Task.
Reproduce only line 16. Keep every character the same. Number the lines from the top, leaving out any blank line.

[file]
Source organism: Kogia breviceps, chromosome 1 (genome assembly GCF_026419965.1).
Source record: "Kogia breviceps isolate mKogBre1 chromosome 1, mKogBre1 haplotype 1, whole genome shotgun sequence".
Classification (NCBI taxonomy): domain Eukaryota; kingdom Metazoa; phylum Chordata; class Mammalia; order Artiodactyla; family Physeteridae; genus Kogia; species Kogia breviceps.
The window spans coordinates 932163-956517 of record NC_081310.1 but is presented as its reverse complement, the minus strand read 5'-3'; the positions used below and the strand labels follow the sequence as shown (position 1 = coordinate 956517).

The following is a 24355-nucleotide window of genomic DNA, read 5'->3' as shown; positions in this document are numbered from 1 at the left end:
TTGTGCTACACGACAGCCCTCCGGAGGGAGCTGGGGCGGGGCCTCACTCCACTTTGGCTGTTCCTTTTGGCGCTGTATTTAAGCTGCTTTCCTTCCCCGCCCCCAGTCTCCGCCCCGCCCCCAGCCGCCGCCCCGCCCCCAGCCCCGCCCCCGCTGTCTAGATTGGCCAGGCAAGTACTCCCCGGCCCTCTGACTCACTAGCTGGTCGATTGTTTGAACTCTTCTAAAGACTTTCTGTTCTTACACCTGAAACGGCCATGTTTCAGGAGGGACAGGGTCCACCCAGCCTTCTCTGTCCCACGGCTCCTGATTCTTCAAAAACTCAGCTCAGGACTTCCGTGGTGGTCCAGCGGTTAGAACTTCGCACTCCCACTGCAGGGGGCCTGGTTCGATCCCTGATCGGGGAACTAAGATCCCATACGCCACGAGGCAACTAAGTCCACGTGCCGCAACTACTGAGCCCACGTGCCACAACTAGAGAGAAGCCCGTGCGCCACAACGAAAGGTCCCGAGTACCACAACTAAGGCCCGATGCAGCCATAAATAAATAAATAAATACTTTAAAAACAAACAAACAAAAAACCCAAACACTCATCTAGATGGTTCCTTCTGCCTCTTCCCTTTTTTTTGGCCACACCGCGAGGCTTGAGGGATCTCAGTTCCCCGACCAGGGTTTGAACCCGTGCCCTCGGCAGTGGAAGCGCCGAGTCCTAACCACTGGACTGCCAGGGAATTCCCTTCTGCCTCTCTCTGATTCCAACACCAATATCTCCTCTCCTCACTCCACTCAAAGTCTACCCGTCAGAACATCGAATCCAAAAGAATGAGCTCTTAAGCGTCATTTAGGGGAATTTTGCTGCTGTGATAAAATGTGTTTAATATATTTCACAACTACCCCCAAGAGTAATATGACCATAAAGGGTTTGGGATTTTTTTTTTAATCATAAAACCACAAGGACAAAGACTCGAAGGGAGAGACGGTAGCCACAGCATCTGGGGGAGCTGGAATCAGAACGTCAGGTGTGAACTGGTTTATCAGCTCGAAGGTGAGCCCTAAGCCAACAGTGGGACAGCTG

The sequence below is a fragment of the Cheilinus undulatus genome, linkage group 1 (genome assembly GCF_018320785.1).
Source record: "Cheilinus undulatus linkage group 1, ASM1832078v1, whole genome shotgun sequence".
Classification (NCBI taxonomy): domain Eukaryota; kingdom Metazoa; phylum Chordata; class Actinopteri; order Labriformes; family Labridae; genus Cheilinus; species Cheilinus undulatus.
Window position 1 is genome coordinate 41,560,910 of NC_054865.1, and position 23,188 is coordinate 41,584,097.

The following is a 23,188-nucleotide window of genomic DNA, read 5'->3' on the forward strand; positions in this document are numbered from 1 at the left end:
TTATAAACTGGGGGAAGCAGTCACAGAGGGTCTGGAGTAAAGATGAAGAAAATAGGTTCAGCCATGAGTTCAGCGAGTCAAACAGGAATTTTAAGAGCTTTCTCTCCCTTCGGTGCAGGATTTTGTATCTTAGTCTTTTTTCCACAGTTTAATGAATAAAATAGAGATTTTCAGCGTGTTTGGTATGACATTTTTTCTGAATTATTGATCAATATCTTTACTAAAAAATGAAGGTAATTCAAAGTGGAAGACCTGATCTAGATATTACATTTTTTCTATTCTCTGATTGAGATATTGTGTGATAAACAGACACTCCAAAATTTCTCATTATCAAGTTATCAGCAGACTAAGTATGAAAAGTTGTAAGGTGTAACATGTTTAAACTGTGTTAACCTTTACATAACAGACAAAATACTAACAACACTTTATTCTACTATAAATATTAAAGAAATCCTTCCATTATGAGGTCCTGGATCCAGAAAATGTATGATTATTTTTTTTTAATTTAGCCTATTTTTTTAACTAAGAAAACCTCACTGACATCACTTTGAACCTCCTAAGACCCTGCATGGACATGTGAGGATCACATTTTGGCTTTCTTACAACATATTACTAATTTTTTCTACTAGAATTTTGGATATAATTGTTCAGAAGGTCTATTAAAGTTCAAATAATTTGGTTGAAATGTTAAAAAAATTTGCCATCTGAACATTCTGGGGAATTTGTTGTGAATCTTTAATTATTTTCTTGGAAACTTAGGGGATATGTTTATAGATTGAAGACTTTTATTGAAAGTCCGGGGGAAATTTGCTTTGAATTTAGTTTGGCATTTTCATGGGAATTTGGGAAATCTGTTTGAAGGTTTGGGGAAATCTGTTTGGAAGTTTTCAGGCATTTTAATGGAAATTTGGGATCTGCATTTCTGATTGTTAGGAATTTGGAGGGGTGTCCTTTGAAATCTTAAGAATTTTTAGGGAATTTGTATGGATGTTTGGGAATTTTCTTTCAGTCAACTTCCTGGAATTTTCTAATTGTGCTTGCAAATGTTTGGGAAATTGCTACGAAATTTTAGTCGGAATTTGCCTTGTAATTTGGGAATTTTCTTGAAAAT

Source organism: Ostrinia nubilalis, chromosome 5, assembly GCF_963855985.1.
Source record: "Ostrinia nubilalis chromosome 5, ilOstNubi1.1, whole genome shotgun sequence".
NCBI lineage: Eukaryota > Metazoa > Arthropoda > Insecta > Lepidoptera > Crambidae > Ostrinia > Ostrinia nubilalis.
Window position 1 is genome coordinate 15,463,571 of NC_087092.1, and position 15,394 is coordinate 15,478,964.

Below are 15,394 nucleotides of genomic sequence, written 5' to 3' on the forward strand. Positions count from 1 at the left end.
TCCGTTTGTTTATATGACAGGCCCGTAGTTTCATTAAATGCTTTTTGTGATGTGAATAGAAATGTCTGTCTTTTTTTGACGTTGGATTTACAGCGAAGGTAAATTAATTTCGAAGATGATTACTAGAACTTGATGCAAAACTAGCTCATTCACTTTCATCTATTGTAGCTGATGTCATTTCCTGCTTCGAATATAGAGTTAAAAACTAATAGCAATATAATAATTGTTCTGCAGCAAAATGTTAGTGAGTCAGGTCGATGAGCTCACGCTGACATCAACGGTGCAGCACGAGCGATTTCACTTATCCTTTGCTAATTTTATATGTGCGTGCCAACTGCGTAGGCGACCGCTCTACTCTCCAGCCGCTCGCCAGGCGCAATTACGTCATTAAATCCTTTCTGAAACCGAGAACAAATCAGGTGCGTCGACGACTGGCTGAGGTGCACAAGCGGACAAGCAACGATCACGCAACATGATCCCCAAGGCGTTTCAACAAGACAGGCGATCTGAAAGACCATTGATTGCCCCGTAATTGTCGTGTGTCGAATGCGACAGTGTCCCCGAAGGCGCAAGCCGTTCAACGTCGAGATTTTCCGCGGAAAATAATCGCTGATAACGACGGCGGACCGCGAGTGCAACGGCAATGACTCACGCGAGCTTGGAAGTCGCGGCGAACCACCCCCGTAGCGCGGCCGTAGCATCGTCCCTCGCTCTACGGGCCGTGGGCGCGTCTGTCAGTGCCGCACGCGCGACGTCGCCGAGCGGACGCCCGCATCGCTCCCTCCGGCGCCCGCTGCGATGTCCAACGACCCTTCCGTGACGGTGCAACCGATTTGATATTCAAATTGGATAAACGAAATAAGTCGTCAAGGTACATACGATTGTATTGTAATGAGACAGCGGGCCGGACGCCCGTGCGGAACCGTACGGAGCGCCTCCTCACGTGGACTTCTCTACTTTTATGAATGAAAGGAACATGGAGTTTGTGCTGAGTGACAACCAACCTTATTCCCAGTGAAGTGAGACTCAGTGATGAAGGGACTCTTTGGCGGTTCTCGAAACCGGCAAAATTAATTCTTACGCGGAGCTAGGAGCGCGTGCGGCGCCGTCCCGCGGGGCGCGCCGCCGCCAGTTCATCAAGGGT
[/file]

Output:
Window position 1 is genome coordinate 15,463,571 of NC_087092.1, and position 15,394 is coordinate 15,478,964.